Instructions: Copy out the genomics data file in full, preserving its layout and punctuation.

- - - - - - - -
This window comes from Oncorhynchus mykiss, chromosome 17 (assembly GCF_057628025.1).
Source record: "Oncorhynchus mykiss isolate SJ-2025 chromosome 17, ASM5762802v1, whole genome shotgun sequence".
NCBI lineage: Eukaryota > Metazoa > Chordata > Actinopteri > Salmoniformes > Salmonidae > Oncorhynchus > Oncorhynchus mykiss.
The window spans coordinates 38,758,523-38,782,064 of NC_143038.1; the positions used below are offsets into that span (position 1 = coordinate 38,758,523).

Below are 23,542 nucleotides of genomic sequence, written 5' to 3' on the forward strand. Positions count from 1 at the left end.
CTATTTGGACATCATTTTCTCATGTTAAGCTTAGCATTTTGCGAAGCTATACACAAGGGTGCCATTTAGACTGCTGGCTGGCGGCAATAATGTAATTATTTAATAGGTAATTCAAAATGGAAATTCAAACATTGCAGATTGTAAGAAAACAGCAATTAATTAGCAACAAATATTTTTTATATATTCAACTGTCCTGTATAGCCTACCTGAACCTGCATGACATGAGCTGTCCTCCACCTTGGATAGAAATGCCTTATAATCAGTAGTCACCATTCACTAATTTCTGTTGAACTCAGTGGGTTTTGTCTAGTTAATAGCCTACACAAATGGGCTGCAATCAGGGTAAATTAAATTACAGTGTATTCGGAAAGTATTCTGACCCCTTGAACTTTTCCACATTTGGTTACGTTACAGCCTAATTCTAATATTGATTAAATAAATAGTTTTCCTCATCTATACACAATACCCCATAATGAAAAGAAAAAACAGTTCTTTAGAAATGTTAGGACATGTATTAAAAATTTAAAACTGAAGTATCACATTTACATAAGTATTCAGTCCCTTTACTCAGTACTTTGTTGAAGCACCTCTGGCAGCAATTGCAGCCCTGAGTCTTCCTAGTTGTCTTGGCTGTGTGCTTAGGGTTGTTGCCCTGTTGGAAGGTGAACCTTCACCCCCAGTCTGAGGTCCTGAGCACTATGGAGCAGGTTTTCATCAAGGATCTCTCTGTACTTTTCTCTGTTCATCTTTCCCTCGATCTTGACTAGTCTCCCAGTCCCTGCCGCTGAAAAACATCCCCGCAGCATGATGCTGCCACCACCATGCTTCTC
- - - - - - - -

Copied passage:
This window comes from Oncorhynchus mykiss, chromosome 17 (assembly GCF_057628025.1).
Source record: "Oncorhynchus mykiss isolate SJ-2025 chromosome 17, ASM5762802v1, whole genome shotgun sequence".
NCBI lineage: Eukaryota > Metazoa > Chordata > Actinopteri > Salmoniformes > Salmonidae > Oncorhynchus > Oncorhynchus mykiss.
The window spans coordinates 38,758,523-38,782,064 of NC_143038.1; the positions used below are offsets into that span (position 1 = coordinate 38,758,523).

Below are 23,542 nucleotides of genomic sequence, written 5' to 3' on the forward strand. Positions count from 1 at the left end.
CTATTTGGACATCATTTTCTCATGTTAAGCTTAGCATTTTGCGAAGCTATACACAAGGGTGCCATTTAGACTGCTGGCTGGCGGCAATAATGTAATTATTTAATAGGTAATTCAAAATGGAAATTCAAACATTGCAGATTGTAAGAAAACAGCAATTAATTAGCAACAAATATTTTTTATATATTCAACTGTCCTGTATAGCCTACCTGAACCTGCATGACATGAGCTGTCCTCCACCTTGGATAGAAATGCCTTATAATCAGTAGTCACCATTCACTAATTTCTGTTGAACTCAGTGGGTTTTGTCTAGTTAATAGCCTACACAAATGGGCTGCAATCAGGGTAAATTAAATTACAGTGTATTCGGAAAGTATTCTGACCCCTTGAACTTTTCCACATTTGGTTACGTTACAGCCTAATTCTAATATTGATTAAATAAATAGTTTTCCTCATCTATACACAATACCCCATAATGAAAAGAAAAAACAGTTCTTTAGAAATGTTAGGACATGTATTAAAAATTTAAAACTGAAGTATCACATTTACATAAGTATTCAGTCCCTTTACTCAGTACTTTGTTGAAGCACCTCTGGCAGCAATTGCAGCCCTGAGTCTTCCTAGTTGTCTTGGCTGTGTGCTTAGGGTTGTTGCCCTGTTGGAAGGTGAACCTTCACCCCCAGTCTGAGGTCCTGAGCACTATGGAGCAGGTTTTCATCAAGGATCTCTCTGTACTTTTCTCTGTTCATCTTTCCCTCGATCTTGACTAGTCTCCCAGTCCCTGCCGCTGAAAAACATCCCCGCAGCATGATGCTGCCACCACCATGCTTCTC